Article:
“Hell is other people,” says one of Jean Paul Sartre’s characters in his play No Exit. In the play, the characters start off as strangers and end up locked in each other’s eternal gaze – objectified, imprisoned in each other’s preconception of the other. And there is no escape.

Anton Del Castillo’s solo exhibition, Inferno, brings us to allegorical images of sin. Greed, Sloth, Wrath, Envy, Pride appear in modern tableaus consisting of familiar characters which have appeared previously elsewhere in Del Castillo’s recent works. We are transformed into solipsists, privy to their base acts. But unlike the characters in Sartre’s play, Del Castillo’s characters are unflinching. To them, they act as if what they do is their privilege. To them, there is no shame. There is something disturbing about the thought of being surrounded by seemingly soulless individuals, disconnected from those around them, without remorse in what they do. The imposing gate we have entered, which references Rodin’s gates of hell, usher us not into some mythical place, but into circumstances all too familiar. In these scenes we recognize people we’ve come across; sometimes we see in ourselves.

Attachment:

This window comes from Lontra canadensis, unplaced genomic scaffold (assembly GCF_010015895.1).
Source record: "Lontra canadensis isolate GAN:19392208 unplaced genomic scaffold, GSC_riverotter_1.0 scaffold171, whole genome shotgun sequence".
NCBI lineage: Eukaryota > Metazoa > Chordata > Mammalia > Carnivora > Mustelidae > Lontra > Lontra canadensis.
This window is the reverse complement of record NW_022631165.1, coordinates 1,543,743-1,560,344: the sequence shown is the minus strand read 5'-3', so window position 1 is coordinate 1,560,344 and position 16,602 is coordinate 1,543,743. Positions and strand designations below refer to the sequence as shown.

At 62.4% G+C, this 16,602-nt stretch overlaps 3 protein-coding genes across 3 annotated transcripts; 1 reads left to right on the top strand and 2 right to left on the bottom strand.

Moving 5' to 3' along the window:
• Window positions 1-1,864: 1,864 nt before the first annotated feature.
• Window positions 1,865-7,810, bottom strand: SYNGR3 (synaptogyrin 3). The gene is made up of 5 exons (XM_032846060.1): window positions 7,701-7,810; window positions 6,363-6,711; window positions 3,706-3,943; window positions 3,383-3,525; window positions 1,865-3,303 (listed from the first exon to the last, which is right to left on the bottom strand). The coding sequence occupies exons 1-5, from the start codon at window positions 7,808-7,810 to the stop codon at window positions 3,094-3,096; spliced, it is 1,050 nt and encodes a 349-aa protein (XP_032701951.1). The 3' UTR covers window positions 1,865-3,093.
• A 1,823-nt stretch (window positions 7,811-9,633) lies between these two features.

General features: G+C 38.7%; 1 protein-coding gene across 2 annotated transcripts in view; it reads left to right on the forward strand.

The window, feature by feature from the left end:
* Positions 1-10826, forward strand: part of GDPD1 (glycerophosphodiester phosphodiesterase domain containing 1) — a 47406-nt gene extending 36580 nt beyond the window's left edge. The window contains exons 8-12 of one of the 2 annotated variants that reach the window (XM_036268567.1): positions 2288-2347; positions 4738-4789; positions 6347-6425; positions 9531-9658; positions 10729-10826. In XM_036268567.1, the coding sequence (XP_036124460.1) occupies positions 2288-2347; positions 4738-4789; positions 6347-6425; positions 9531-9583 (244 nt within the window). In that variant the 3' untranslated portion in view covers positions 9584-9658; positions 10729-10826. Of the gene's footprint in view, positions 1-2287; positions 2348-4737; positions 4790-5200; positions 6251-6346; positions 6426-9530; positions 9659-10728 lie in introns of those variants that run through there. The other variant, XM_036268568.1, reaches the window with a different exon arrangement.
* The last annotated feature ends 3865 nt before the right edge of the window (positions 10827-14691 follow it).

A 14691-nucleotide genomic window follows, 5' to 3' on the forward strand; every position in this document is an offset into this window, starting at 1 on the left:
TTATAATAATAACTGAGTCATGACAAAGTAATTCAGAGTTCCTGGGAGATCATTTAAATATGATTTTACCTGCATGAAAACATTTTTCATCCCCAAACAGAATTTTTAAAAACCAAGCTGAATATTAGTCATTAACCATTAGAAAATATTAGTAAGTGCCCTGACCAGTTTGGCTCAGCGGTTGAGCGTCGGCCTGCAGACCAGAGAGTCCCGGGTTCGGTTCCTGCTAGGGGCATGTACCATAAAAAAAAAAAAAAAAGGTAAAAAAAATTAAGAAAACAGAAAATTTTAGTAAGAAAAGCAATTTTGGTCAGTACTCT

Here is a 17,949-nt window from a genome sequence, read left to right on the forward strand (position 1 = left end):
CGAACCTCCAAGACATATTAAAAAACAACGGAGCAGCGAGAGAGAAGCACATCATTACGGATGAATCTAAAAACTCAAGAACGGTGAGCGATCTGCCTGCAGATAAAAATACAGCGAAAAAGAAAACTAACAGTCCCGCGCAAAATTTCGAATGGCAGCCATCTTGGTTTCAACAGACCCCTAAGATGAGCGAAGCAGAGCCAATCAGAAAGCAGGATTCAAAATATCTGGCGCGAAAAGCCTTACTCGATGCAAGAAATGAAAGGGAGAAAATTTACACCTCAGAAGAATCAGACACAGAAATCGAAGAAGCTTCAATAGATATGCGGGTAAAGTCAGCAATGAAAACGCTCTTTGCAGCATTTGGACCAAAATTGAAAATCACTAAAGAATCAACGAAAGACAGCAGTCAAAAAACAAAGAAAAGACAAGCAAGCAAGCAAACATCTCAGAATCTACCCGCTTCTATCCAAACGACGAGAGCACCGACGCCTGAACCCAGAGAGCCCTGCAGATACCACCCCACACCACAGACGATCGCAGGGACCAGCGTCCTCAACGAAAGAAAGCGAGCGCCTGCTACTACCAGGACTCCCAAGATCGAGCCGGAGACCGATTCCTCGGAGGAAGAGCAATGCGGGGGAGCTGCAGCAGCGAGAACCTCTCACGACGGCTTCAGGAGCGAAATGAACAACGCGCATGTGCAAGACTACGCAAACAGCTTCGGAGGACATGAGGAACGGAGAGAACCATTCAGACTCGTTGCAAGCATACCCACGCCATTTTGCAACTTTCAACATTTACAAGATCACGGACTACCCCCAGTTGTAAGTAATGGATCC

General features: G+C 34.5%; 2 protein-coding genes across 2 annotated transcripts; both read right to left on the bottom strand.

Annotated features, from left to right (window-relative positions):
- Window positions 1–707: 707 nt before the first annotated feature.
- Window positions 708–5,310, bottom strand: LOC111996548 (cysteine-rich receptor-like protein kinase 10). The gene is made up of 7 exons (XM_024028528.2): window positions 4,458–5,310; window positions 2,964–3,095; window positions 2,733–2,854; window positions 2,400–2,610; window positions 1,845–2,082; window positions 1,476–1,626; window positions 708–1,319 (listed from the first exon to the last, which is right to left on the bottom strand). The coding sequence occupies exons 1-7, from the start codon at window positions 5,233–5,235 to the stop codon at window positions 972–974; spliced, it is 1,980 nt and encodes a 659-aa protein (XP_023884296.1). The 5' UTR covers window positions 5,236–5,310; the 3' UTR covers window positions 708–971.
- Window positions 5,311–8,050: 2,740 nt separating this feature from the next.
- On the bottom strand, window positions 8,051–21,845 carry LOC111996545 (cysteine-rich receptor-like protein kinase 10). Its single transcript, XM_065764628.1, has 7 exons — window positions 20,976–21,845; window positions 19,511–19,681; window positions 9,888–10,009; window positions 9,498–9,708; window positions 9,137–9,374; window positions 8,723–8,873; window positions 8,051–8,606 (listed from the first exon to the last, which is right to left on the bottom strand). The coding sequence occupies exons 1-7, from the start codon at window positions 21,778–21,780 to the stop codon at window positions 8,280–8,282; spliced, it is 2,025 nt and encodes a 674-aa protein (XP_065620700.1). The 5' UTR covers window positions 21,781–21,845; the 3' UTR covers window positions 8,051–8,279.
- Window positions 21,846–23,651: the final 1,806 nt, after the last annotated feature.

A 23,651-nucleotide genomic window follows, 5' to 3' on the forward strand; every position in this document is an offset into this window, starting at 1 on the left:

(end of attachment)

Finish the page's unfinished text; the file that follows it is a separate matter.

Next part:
But it is not hopeless. Amidst all this self-centeredness, is an angel with golden wings, appearing to touch a woman lying on her back. Symbolic of either a higher being, or perhaps a higher purpose, the lone figure offers some sort of redemption. Perhaps, it is in communion that we find our way out.


Notes by Ricky Francisco